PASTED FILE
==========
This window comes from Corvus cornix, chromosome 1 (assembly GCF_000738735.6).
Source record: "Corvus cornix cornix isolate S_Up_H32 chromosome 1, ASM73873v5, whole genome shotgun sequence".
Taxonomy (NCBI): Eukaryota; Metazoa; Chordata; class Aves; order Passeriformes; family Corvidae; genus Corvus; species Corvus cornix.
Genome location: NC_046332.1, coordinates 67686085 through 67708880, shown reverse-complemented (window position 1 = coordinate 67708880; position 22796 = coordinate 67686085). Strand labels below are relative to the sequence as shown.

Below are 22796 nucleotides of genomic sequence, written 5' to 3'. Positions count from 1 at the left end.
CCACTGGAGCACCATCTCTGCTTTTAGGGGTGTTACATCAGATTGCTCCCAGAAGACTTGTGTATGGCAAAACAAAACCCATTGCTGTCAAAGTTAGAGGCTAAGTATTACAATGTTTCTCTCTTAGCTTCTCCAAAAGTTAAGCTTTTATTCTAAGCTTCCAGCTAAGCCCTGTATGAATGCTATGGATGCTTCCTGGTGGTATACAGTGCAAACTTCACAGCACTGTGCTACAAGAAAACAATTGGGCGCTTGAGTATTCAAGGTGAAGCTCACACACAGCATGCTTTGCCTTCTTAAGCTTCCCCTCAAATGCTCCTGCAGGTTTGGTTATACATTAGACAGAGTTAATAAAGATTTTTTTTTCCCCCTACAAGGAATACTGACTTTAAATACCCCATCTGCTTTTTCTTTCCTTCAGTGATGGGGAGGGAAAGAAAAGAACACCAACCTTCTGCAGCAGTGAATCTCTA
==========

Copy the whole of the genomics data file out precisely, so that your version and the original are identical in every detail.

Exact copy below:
This window comes from Corvus cornix, chromosome 1 (assembly GCF_000738735.6).
Source record: "Corvus cornix cornix isolate S_Up_H32 chromosome 1, ASM73873v5, whole genome shotgun sequence".
Taxonomy (NCBI): Eukaryota; Metazoa; Chordata; class Aves; order Passeriformes; family Corvidae; genus Corvus; species Corvus cornix.
Genome location: NC_046332.1, coordinates 67686085 through 67708880, shown reverse-complemented (window position 1 = coordinate 67708880; position 22796 = coordinate 67686085). Strand labels below are relative to the sequence as shown.

Below are 22796 nucleotides of genomic sequence, written 5' to 3'. Positions count from 1 at the left end.
CCACTGGAGCACCATCTCTGCTTTTAGGGGTGTTACATCAGATTGCTCCCAGAAGACTTGTGTATGGCAAAACAAAACCCATTGCTGTCAAAGTTAGAGGCTAAGTATTACAATGTTTCTCTCTTAGCTTCTCCAAAAGTTAAGCTTTTATTCTAAGCTTCCAGCTAAGCCCTGTATGAATGCTATGGATGCTTCCTGGTGGTATACAGTGCAAACTTCACAGCACTGTGCTACAAGAAAACAATTGGGCGCTTGAGTATTCAAGGTGAAGCTCACACACAGCATGCTTTGCCTTCTTAAGCTTCCCCTCAAATGCTCCTGCAGGTTTGGTTATACATTAGACAGAGTTAATAAAGATTTTTTTTTCCCCCTACAAGGAATACTGACTTTAAATACCCCATCTGCTTTTTCTTTCCTTCAGTGATGGGGAGGGAAAGAAAAGAACACCAACCTTCTGCAGCAGTGAATCTCTA